The awarding of the penalty sparked chaos as both sets of players and coaching staff argued on the field for a full 10 minutes, with many repeating the “VAR” gesture as they demanded answers. Eventually, sufficient order was restored to allow Always Ready to finally take their controversial spot kick, which hit the post.

Conceding a penalty when you’re an unused substitute (Holstein Kiel vs. VfL Bochum, 2.Bundesliga)

With minutes to go before half-time in the German second-tier clash between Holstein Kiel and VfL Bochum in October 2019, midfielder Michael Eberwein was busy limbering up with the rest of the Kiel subs behind his side’s goal when he made the fatal error of stopping a wayward shot before the ball had gone all the way off the pitch. VAR spotted that this innocent error was in direct contravention of the laws of the game governing substitutes interfering with play, and asked the referee to come over to consult the footage. Sure enough, a penalty was awarded to Bochum and Eberwein was shown a yellow card.

Bochum striker Silvere Ganvoula M’boussy, whose shot off target had sparked the furore, stepped up to convert the penalty. Just to make matters worse, Eberwein had yet to make his debut for Kiel at the time, meaning that he’d also managed to concede a spot kick without making a single appearance for the club. As yet another bitter digestif for Kiel, the German FA (DFB) consulted with the IFAB on the decision and were told that, whilst the referee should have initially given the penalty, the incident did not qualify as an “exceptional circumstance” which justified an intervention by VAR, meaning the spot kick really should not have been awarded.

The decision that forced a rule change (Tottenham vs. Newcastle United, Premier League)

Spurs (them again) found themselves subjected to a decision so ludicrous that it actually helped bring about a change in the way the Premier League interpreted the law. After falling into line with the rest of Europe and adopting a stricter application of handball, the opening weeks of the 2020-21 Premier League season had already been littered with controversial decisions. Then came the case of Eric Dier.

Spurs were leading by a single Lucas Moura goal against Newcastle as the September fixture entered added time, only for the visitors to be gifted the very softest of penalties when Dier leapt for a header alongside Andy Carroll. The Newcastle striker won the duel and nudged the ball innocuously against the Spurs defender’s flailing arm while he had his back turned.

Referee Peter Bankes initially missed the non-incident but VAR was on hand to draw his attention to an infringement of the newly implemented (and much-maligned) handball law stating that any ball-to-hand contact in the area might be penalised regardless of whether said contact is intentional or otherwise. Clauses seven and eight of the law were invoked as Dier’s “hand/arm was above/beyond his shoulder level.”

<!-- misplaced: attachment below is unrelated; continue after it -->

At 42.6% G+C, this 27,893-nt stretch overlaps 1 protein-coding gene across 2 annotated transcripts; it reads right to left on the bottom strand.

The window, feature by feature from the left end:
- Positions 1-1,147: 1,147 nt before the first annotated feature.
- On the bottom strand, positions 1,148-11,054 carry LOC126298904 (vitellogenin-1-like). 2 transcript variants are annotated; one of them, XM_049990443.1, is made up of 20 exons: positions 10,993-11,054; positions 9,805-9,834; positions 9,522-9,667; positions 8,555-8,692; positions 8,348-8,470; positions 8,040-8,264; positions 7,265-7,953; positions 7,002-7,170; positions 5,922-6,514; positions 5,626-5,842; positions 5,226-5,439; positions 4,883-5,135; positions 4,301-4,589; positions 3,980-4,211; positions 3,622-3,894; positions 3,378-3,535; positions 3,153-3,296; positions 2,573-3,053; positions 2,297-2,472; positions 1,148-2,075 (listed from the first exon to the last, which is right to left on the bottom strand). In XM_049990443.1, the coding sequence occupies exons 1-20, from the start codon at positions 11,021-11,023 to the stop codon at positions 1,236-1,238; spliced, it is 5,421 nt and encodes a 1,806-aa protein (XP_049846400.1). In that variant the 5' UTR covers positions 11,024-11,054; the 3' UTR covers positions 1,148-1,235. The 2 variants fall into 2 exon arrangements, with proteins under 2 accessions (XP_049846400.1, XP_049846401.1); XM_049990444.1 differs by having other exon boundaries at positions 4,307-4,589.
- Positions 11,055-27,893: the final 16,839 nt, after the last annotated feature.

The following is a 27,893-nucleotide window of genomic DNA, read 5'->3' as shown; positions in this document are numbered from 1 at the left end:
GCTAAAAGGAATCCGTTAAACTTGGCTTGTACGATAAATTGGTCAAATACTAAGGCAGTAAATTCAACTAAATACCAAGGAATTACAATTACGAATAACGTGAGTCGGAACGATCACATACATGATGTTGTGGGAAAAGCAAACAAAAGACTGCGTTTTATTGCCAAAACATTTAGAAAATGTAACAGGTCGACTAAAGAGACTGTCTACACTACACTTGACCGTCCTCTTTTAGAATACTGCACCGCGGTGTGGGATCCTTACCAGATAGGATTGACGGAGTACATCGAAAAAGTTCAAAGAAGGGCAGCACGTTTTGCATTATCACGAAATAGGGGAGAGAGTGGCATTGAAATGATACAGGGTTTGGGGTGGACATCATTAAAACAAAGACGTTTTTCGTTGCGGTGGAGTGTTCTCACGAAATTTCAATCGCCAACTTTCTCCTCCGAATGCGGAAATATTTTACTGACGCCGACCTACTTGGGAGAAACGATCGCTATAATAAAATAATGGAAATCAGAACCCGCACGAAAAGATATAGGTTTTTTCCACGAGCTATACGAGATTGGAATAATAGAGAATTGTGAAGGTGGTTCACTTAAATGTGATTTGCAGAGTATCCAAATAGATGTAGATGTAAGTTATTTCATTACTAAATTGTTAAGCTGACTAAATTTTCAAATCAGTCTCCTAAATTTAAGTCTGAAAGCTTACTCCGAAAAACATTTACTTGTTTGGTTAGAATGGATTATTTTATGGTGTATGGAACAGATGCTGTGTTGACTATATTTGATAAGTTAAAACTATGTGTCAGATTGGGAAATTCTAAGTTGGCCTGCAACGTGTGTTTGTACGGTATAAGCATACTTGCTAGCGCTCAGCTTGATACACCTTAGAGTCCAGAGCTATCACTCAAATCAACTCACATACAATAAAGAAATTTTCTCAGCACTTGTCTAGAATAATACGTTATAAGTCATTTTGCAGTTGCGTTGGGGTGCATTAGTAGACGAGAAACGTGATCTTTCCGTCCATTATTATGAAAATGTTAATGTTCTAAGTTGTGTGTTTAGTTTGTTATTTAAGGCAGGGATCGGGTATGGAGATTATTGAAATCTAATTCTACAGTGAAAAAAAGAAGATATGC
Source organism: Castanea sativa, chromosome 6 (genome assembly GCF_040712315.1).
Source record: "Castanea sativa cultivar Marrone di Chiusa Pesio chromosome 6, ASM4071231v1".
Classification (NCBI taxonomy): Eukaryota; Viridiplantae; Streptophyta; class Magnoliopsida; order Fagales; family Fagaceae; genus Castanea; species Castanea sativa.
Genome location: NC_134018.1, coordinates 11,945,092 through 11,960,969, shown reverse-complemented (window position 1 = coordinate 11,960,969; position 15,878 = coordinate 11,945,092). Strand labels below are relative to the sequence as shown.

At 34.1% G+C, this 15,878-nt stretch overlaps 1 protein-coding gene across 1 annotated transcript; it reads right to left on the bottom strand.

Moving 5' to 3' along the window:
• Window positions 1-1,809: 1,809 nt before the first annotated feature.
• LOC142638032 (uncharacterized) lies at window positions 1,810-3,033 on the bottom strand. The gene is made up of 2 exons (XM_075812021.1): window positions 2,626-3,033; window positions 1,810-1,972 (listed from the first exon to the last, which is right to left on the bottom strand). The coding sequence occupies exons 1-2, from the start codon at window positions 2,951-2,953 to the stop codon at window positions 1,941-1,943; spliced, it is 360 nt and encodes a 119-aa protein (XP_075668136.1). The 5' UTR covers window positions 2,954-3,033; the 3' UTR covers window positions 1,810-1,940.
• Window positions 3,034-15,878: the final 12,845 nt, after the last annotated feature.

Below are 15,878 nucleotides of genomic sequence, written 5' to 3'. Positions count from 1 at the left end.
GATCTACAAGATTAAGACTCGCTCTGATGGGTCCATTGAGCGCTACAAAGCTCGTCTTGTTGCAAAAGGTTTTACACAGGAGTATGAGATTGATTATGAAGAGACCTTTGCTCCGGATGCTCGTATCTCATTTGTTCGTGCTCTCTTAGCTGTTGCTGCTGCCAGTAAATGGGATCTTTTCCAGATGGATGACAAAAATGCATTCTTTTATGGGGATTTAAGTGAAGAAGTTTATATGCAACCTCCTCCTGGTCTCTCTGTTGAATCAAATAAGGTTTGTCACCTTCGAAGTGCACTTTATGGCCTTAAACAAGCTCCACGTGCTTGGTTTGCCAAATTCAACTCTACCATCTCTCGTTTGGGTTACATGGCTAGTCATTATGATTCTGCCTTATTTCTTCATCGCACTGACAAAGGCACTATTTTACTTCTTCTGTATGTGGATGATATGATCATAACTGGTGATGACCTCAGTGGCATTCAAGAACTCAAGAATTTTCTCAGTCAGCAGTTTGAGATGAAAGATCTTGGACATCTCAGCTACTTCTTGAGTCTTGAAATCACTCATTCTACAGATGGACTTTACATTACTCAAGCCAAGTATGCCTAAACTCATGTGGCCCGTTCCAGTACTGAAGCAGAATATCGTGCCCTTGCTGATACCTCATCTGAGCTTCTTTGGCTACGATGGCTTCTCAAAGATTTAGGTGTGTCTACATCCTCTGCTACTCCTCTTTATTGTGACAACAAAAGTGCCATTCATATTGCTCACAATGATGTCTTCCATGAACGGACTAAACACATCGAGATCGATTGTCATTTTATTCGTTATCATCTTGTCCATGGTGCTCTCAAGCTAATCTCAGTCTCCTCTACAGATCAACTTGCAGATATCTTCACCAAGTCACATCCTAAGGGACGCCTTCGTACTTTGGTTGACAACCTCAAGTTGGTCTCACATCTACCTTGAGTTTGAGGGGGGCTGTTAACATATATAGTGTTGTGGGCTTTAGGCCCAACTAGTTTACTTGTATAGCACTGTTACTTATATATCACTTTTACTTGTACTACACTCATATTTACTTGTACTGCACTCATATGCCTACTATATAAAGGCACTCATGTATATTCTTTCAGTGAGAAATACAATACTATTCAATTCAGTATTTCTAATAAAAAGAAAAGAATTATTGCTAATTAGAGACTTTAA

Callum Wilson scored his penalty to rescue an unlikely point for Newcastle. However, with frustrations from all quarters already high, the outcry over the decision to punish Dier caused the Premier League to roll back its change and apply a far more liberal interpretation of handball inside the penalty area.

The IFAB then tweaked the law the following March, some six months later. The IFAB’s new incarnation of the rule dictated that handballs would only be given when the arm is completely away for the body and could not be justifiable by the way the player is moving, for instance jumping like Dier was in order for a foul to be given — which is actually remarkably similar to the way the law worked before they changed it in the first place.

In a truly baffling turn of events, Manchester United strayed even beyond the constraints of “Fergie Time” to score their late winner against Brighton in the Premier League back in September 2020.

The game looked to be over and done when Solly March scored a 95th-minute equaliser for the Seagulls to make the score 2-2 at the Amex Stadium. However, there was still time for one last twist when United were awarded a penalty AFTER the full-time whistle had sounded. Confusion reigned as referee Chris Kavanagh blew for full-time following a late United corner, only for VAR to ask the official to review a replay of the action in the box. In doing so, Kavanagh noticed an unfortunate handball from Brighton striker Neal Maupay and awarded a penalty to United.

Bruno Fernandes kept his composure to score from the spot and snatch a ludicrous, unprecedented victory for United in the 10th minute of added time of a match that had already been ended once.

A prime example of VAR being applied too fastidiously came during a game between Crystal Palace and Leeds at Selhurst Park in November 2020. In fine form at the time, Patrick Bamford appeared to have found the net for Leeds once again when he broke the Palace line to score an equaliser for his side with 17 minutes played.